We at the Reformed Forum have a burning desire to see Christ as preeminent in all things. We believe that the Scriptures reveal to us Christ, from Genesis to Revelation. Therefore, the ministry of the pulpits of Christ’s church are always best served when the minister of the Word brings forth Christ from all the Scripture so that He is central to the sermon and the church’s ministry. This is part of the reason why we named our flagship podcast Christ the Center.
But, while we believe in the centrality and primacy of Christ in all the church’s mission and theology, there is a sense (an all-important sense) in which we do not mean to speak of the centrality of Christ. Van Til points this up in his An Introduction to Systematic Theology:
Again, there is much in the Scriptures about Christ. After the entrance of sin into the world, Christ is the only way through whom God can be known. He is not only the one through whom we can more fully than otherwise know the Father; it is through him alone that we can come to the Father. Furthermore, Christ is God, so that when we know him we know God. In spite of all this it should always be remembered that Christ’s work is a means to an end. Even if we think of the fact that Christ is the second person of the Trinity, we ought still to remember that it is the full Godhead with whom we ultimately have to do and about whom, in the last analysis, we wish to know. Hence, theology is primarily God centered rather than Christ centered. (p. 16)
I think this is absolutely correct, and is a word of exhortation that theologians—especially today—need to heed. Especially in light of some contemporary attempts to find a new prolegomena and new starting point for doing systematic theology. Usually, these theologies purport to begin with the works of God—whether that be election, creation, the incarnation, or the Gospel, or even eschatology. But theology in general, and systematic theology in particular, must not begin with the works of God.
The intentions of those who want to begin somewhere upon the field of history and the works of God therein are admirable and understandable. Regular listeners of Christ the Center have heard us say time and again how important eschatology is, even invoking Vos’ great maxim: eschatology precedes soteriology. Listeners have heard us harp on the idea that pastoral and preaching imperatives must always be grounded in the indicative of the Gospel. So, why is theology not to be Christ-centered, or Gospel-centered, or grounded in eschatology?
Here Van Til’s answer is as helpful as it is simple: “Christ’s work is a means to an end.” We cannot confuse the absolute, necessary triune being of God with redemptive history. We need to understand both God’s necessary nature AND his works in redemptive history. But the two are not equally primal or important.
That is because God existed—as triune—before he elected, created, or was incarnate. God is necessary, we are not. With all reverence and fear we must even say that not even Jesus Christ—understood as the God-man—is necessary. The God-man is not necessary because creation and sin and redemption were not necessary. The God-man presupposes all those things. Likewise, God did not have to decree to do anything outside of himself (ad extra), he was perfectly content in himself (ad intra). Why was he content? He was content because, without even a thought about us, he is and enjoyed perfect love in the perichoretic relationship of Father, Son, and Holy Spirit. If he never chose to elect or create or become incarnate he would have been perfectly content in and with himself. Everything he does ad extra is contingent and unnecessary. That means every work of God is always and only to the greater end of his own self-glorification. It is all to serve the triune God.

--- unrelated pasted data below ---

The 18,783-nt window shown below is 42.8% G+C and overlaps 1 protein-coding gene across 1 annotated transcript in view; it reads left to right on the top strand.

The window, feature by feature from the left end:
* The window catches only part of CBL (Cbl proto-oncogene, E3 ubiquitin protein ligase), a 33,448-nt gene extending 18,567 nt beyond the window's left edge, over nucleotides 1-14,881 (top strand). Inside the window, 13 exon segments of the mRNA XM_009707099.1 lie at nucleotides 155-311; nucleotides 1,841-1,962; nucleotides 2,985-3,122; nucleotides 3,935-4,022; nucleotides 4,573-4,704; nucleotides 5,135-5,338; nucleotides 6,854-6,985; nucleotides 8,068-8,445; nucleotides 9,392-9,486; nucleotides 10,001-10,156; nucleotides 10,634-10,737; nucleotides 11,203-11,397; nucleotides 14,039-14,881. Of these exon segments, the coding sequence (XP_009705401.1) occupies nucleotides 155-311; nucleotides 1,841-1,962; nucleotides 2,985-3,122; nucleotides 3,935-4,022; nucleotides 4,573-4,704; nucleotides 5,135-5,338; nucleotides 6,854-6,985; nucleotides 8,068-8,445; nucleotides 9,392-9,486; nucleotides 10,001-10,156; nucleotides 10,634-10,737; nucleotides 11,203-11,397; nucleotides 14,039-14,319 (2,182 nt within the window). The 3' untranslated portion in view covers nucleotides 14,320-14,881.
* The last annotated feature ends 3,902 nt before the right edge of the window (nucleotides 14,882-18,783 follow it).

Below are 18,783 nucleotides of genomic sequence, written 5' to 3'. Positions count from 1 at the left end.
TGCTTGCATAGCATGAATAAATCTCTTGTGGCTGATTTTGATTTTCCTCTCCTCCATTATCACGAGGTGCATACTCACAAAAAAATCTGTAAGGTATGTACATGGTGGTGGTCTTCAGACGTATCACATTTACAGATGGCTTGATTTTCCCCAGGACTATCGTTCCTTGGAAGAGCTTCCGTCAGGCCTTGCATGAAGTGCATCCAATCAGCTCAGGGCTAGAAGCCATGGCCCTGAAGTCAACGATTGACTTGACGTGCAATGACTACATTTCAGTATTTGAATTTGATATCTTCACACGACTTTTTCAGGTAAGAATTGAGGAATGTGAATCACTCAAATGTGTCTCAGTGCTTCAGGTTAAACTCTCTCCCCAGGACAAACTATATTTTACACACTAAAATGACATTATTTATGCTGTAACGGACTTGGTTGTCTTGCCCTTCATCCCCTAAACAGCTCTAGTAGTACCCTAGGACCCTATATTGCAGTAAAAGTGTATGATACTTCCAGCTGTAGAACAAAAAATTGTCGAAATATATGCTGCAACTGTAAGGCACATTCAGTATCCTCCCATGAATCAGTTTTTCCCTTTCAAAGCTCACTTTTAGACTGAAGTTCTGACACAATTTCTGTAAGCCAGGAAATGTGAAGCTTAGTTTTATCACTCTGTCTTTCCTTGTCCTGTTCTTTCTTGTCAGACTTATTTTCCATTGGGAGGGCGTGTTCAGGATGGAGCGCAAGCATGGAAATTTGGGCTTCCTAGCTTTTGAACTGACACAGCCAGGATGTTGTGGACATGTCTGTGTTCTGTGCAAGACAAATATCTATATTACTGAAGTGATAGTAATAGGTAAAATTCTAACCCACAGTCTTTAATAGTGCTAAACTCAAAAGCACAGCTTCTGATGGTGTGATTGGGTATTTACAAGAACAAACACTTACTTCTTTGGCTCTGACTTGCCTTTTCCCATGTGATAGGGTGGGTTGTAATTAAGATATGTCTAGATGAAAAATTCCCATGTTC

Therefore, we begin with God himself. He, as triune, is the ground of everything. He is the ground of election, creation, the incarnation, the Gospel, and eschatology. Without the self-contained ontological Trinity there can be no intelligible understanding of anything: not election, not creation, not the Gospel, not eschatology, nothing! So once again from An Introduction to Systematic Theology:
God, as self-sufficient, as the One in whom the One and the Many are equally ultimate, is the One in whom the persons of the Trinity are interchangeably exhaustive, is the presupposition for the intelligent use of words with respect to anything in this universe, whether it be the trees of the garden or the angels in heaven. (p. 180)
Since the triune God is the ground of all things, systematic theology (especially, but not just systematic theology) must begin here, and nowhere else. All true theology, then, has no one and no thing other than God himself at its center.
Finally, why this contemporary desire to begin with God’s acts? It is almost assumed today that to speak about the Trinity is to do speculative theology. It is too often presupposed (and orthodox theologians have allowed the presupposition to go unchallenged!) that talk about the existence, being, and nature of God is philosophical and not properly theological. It is true that in the history of theology the doctrine of God has been treated that way (i.e., as an object of philosophical/speculative study). But that method must be challenged. And Van Til does that for us here. No, beginning with the Trinity is not—and must not be—speculative. Why? Because the triune God of Scripture has directly revealed to us something of his eternal and everlasting nature. While he is eternal and we are not, and therefore we can never comprehend him, we can nevertheless know him truly (albeit in a limited and imperfect way). And we can know him truly, though not comprehensively, as the self-contained ontological Trinity. It is here—and nowhere else—where Van Til will begin his theology and his apologetic approach.